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At Parkside, a Sixth Street hybrid carves its own path

High-low trendsetter balances the raw, the cooked and the perils of having it both ways

Mike Sutter

Austin hadn't seen a lot of places like Parkside before it opened in 2007, a fusion of city-style bar, market-fresh oyster saloon and technique-rich brasserie. It was a precursor to the new wave of high-low hybrids spinning out smart food in self-consciously understated settings.

Working without a template, Parkside nailed the food part. But hitting a consistent balance of casual and formal outside the kitchen has been trickier.

Chef and owner Shawn Cirkiel has a lot on his plate. The summer's social-media tsunami over a hot-dog cart in front of the restaurant has ebbed for now, but Cirkiel also added a balcony at Parkside and is set to open a pizza place called the Backspace in the next couple of weeks (see story, page 2).

Through all that, the food has been stunning, from a creamy blond pâté ($10) with subtle whiskey notes to a dish of raw fluke ($11) with almonds and lemon that's nothing shy of the perfect bite: toasted crunch, citrus sizzle, salty-sweet fish and oil. Neither has changed in three years. The same eye-rolling bite comes from raw salmon ($9.50) like oiled satin with matchsticks of green apple invigorated by herbs and mustard seed.

And it's the rare breed who gambles with marrow bones ($13.50). But here they are at Parkside, with grilled bread and mounds of green herbs to hide the fact that you're going caveman on bones as big as a pit bull's chew toy. It's like umami marmalade, some of it loose, some like butter that's just started to soften. Pile on too many herbs, and mostly what you'll taste is the bitter edge of carnivoral guilt. Use the salt, but go easy on the green. Own your primordial urges.

On that note, Parkside's duo of lamb ($24), with a loin chop and a shoulder cut, was the best lamb dish I've had this year. Radiant like a split pomegranate, the chop was cooked to a silky grain with grassy backnotes in a pan sauce with just enough salt to wake up the flavors, especially in the more tightly grained shoulder meat. It was the most fully realized of the entrees we tried, finished with a neat circular gratin made from earthy sunchoke crusted with minced herbs, a visual salute to the flavor-masking mint jelly we ate with lamb growing up.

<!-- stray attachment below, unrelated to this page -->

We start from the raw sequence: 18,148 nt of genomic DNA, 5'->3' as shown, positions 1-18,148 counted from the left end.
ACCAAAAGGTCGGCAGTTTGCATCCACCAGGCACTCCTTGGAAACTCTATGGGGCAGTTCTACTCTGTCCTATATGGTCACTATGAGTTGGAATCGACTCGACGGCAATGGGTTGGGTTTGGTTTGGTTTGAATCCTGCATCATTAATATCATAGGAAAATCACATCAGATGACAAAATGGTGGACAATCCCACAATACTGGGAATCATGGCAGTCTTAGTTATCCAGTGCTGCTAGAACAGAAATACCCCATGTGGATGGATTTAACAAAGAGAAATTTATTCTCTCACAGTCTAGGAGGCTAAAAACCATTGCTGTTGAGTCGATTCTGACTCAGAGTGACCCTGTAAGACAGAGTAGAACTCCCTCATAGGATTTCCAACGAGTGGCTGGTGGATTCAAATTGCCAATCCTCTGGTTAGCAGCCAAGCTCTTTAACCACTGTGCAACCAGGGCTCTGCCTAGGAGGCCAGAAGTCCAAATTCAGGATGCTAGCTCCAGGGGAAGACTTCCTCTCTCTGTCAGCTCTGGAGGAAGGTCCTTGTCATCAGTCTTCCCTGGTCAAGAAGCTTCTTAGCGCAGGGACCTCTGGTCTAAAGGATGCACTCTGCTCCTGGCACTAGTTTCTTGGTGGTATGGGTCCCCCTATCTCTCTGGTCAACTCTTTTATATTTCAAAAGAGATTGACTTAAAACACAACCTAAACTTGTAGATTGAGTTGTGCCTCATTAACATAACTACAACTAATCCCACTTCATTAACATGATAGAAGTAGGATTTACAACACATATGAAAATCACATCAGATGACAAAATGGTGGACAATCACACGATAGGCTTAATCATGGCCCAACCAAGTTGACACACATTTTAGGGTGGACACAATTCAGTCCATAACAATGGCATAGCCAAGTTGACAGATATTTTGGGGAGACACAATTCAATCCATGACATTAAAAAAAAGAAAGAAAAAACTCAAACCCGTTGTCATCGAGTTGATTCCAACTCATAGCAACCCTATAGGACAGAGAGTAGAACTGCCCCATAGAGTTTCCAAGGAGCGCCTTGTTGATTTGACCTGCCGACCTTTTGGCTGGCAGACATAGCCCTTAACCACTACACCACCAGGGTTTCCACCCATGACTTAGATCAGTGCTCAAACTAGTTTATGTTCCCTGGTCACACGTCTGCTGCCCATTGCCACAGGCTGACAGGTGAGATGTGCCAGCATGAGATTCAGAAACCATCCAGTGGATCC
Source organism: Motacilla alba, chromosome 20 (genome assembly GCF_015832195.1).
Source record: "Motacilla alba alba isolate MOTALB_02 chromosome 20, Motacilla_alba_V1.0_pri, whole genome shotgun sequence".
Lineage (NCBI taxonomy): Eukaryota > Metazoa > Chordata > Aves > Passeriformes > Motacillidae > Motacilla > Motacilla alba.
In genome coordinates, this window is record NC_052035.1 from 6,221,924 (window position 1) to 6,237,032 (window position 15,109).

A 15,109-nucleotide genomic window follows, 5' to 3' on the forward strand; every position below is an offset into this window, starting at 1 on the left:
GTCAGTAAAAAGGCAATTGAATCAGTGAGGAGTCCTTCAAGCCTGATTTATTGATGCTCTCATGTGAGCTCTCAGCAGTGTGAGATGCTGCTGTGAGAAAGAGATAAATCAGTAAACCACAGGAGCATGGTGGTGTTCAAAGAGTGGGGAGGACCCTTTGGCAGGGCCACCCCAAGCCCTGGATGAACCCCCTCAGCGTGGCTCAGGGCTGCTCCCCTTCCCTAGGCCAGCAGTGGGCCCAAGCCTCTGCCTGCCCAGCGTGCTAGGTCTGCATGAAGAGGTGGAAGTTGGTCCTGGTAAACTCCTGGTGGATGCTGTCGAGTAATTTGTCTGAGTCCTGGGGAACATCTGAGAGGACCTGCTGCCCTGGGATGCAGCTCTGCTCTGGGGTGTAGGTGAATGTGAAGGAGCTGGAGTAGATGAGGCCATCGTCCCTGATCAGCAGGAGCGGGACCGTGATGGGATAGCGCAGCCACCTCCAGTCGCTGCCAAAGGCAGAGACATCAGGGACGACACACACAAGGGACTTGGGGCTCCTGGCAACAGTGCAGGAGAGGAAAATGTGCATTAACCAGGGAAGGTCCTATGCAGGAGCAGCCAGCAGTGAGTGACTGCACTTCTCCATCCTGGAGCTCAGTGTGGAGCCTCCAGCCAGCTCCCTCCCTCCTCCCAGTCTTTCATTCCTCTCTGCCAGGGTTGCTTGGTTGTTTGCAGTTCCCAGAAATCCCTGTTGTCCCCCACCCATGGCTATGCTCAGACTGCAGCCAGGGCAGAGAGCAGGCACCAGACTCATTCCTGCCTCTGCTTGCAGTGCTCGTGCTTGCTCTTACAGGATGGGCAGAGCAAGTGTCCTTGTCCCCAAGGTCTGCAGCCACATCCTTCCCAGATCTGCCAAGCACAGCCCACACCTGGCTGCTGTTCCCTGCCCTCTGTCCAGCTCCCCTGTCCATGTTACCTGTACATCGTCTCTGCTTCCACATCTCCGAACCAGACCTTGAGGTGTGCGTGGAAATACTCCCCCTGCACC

Also from the hot side, roasted chicken ($19) with crispy skin, sweet-potato stuffing and tart little huckleberries is like a rustic field dinner, fresh from the hunt (ah, the wily yardbird). It's an amber-hued dish for the fall, just like the parsnip ravioli ($11), firm pasta pockets piled with root vegetables, apples and pecans. Not a generous plate, but every bite works hard. Seasonal hues of orange, gold and amber also pull together a dish of scallops ($24) with butternut squash puree.

With brasserie plates this good, you might skip Parkside's raw side. Don't do that. Aside from Perla's, Parkside has few peers for raw oysters, a dozen varieties on any given night at $14-$16 for six. All of the types I tried were as fresh and salty as a chartered dive. An abundant dish of ceviche ($11) combines bass, salmon, tomato, onion and herbs with oil and citrus, flanked by a precise line of scalpel-thin avocado slices.

The only dish I didn't like sharing a metaphorical seat at the raw bar with was an overly sweet king crab ($12.50) with grapes and a lemony verjus. In the company of the raw bar's other e-Harmonius matchups, the crab was overpriced and unbalanced.

Happy hours are ecstatic here, with beer, cocktails and the bar menu half-price from 5 to 7 p.m. every day. Nowhere else will you get a better $5 cheeseburger (normally $10) on a brioche roll with crisp, carefully salted thin fries. Same with air-fluffed crab fritters ($5.50/normally $11) with a sauce ravigote like creamy citrus mustard. At $19, I'd balk at a bar steak of rosy-red slices of seared Wagyu flatiron with fries. But for $9.50, I'm in.

But with all the food euphoria, there's something out of balance about the Parkside experience. Is it because the food is so beyond-category better than the atmosphere?